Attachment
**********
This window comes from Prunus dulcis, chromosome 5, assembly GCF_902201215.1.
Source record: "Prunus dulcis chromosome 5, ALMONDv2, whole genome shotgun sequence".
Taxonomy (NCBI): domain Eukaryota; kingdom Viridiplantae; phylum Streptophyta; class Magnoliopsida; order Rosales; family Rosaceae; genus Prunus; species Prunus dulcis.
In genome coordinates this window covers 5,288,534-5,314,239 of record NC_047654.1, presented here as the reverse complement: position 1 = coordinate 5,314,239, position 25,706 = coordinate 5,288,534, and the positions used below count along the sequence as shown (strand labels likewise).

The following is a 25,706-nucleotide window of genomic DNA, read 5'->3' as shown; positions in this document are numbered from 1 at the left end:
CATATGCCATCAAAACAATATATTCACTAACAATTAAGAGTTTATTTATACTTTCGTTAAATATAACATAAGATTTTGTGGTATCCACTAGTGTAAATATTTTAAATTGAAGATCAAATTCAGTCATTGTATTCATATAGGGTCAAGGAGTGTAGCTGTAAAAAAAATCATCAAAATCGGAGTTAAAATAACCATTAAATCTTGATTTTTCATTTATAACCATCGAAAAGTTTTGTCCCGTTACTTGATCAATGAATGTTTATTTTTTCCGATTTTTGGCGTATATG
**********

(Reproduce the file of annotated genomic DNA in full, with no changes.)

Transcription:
This window comes from Prunus dulcis, chromosome 5, assembly GCF_902201215.1.
Source record: "Prunus dulcis chromosome 5, ALMONDv2, whole genome shotgun sequence".
Taxonomy (NCBI): domain Eukaryota; kingdom Viridiplantae; phylum Streptophyta; class Magnoliopsida; order Rosales; family Rosaceae; genus Prunus; species Prunus dulcis.
In genome coordinates this window covers 5,288,534-5,314,239 of record NC_047654.1, presented here as the reverse complement: position 1 = coordinate 5,314,239, position 25,706 = coordinate 5,288,534, and the positions used below count along the sequence as shown (strand labels likewise).

The following is a 25,706-nucleotide window of genomic DNA, read 5'->3' as shown; positions in this document are numbered from 1 at the left end:
CATATGCCATCAAAACAATATATTCACTAACAATTAAGAGTTTATTTATACTTTCGTTAAATATAACATAAGATTTTGTGGTATCCACTAGTGTAAATATTTTAAATTGAAGATCAAATTCAGTCATTGTATTCATATAGGGTCAAGGAGTGTAGCTGTAAAAAAAATCATCAAAATCGGAGTTAAAATAACCATTAAATCTTGATTTTTCATTTATAACCATCGAAAAGTTTTGTCCCGTTACTTGATCAATGAATGTTTATTTTTTCCGATTTTTGGCGTATATG